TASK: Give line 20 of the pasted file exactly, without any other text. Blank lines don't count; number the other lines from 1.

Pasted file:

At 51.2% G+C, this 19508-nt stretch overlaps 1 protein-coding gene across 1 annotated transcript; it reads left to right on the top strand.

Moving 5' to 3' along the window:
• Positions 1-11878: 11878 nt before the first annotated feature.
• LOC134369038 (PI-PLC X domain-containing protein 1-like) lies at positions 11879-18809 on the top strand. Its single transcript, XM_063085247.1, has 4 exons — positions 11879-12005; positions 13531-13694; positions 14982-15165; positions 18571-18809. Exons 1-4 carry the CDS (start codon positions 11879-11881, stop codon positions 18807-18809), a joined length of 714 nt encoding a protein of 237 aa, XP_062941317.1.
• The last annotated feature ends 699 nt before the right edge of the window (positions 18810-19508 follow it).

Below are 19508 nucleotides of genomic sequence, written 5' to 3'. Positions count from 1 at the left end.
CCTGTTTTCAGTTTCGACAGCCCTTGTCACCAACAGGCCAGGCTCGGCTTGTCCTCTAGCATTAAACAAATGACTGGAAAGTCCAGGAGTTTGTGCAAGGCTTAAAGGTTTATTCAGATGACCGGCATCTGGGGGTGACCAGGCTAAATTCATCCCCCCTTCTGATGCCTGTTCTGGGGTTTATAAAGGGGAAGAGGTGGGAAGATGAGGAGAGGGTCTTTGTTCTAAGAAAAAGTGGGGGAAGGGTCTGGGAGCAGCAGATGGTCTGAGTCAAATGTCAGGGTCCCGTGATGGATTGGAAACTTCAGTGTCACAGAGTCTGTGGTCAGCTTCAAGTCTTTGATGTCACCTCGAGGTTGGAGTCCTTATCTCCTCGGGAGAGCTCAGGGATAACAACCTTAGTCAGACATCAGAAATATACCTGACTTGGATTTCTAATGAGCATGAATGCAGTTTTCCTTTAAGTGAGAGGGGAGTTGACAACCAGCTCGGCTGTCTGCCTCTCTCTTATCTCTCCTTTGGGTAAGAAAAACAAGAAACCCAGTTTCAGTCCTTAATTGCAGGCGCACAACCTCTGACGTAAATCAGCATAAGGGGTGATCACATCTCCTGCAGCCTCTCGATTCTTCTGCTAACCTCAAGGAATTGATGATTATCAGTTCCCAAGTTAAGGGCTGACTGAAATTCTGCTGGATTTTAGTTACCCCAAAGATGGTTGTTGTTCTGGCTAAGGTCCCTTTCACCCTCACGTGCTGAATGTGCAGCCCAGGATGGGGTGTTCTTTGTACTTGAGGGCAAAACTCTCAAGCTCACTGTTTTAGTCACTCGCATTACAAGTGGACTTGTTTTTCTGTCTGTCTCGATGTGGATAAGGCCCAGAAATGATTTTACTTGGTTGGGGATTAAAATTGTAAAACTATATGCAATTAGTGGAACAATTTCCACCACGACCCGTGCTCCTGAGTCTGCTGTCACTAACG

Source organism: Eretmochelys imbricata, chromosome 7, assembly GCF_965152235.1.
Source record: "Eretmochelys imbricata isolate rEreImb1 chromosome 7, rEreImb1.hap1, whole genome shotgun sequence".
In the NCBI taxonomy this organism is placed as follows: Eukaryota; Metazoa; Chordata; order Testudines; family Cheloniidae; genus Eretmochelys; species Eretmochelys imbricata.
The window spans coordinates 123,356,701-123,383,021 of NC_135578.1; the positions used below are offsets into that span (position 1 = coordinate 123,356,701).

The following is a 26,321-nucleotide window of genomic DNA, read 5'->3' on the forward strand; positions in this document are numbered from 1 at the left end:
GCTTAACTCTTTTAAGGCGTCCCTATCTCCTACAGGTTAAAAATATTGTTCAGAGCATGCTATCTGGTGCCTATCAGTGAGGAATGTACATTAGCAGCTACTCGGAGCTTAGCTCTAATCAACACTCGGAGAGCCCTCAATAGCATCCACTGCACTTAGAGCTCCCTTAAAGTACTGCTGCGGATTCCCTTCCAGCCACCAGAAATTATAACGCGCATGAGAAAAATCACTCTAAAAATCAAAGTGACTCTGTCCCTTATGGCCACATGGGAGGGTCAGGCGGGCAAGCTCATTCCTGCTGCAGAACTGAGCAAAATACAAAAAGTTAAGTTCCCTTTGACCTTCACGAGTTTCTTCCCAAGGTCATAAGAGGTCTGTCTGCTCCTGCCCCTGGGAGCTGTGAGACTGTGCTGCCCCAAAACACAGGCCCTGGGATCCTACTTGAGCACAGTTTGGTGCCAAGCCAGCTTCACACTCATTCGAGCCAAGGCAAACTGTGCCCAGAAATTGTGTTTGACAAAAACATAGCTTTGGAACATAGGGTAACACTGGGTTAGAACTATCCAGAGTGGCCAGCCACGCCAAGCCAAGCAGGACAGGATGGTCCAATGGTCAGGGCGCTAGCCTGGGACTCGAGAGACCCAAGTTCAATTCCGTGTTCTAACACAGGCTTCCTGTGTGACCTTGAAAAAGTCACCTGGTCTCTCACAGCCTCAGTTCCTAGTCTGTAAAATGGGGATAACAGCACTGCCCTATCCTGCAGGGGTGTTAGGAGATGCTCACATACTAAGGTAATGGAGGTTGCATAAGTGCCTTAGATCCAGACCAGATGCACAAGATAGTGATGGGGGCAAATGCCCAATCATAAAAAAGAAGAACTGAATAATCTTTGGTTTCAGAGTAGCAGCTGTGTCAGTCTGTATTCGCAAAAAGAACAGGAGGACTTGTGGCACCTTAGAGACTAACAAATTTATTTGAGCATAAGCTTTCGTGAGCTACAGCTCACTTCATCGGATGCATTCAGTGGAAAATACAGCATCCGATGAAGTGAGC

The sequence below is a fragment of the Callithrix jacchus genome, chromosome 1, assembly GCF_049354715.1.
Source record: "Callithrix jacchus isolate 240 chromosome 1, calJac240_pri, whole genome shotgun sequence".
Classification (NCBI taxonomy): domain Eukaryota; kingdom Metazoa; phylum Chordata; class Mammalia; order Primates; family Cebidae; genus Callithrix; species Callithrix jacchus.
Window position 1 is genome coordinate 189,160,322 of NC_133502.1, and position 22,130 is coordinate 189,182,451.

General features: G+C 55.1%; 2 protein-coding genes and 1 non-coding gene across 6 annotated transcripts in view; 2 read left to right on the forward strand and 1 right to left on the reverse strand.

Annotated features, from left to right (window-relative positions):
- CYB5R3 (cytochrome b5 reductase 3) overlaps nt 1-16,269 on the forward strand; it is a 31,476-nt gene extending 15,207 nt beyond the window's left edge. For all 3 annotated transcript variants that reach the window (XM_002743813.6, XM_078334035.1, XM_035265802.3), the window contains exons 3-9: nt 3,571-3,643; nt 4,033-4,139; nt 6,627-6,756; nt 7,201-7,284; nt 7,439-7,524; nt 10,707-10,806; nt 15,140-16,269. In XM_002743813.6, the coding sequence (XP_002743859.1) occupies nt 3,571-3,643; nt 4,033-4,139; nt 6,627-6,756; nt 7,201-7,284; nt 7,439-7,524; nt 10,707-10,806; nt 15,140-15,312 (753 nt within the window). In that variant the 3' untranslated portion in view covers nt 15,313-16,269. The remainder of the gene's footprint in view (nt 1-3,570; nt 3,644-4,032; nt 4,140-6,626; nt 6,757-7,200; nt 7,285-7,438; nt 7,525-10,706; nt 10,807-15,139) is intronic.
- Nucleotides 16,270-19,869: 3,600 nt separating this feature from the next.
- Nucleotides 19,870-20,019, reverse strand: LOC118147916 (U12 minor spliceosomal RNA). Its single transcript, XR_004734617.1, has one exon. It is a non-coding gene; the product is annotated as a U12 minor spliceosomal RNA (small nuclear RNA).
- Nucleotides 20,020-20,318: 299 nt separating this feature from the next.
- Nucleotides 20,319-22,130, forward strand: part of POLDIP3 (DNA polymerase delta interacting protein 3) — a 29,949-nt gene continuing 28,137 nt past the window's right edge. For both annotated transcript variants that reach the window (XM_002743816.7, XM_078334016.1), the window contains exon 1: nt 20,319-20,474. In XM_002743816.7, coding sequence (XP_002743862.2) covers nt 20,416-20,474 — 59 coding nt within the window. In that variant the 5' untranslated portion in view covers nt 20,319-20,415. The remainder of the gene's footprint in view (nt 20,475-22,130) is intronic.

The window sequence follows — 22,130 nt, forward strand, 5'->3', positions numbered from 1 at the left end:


- CYB5R3 (cytochrome b5 reductase 3) overlaps nt 1-16,269 on the forward strand; it is a 31,476-nt gene extending 15,207 nt beyond the window's left edge. For all 3 annotated transcript variants that reach the window (XM_002743813.6, XM_078334035.1, XM_035265802.3), the window contains exons 3-9: nt 3,571-3,643; nt 4,033-4,139; nt 6,627-6,756; nt 7,201-7,284; nt 7,439-7,524; nt 10,707-10,806; nt 15,140-16,269. In XM_002743813.6, the coding sequence (XP_002743859.1) occupies nt 3,571-3,643; nt 4,033-4,139; nt 6,627-6,756; nt 7,201-7,284; nt 7,439-7,524; nt 10,707-10,806; nt 15,140-15,312 (753 nt within the window). In that variant the 3' untranslated portion in view covers nt 15,313-16,269. The remainder of the gene's footprint in view (nt 1-3,570; nt 3,644-4,032; nt 4,140-6,626; nt 6,757-7,200; nt 7,285-7,438; nt 7,525-10,706; nt 10,807-15,139) is intronic.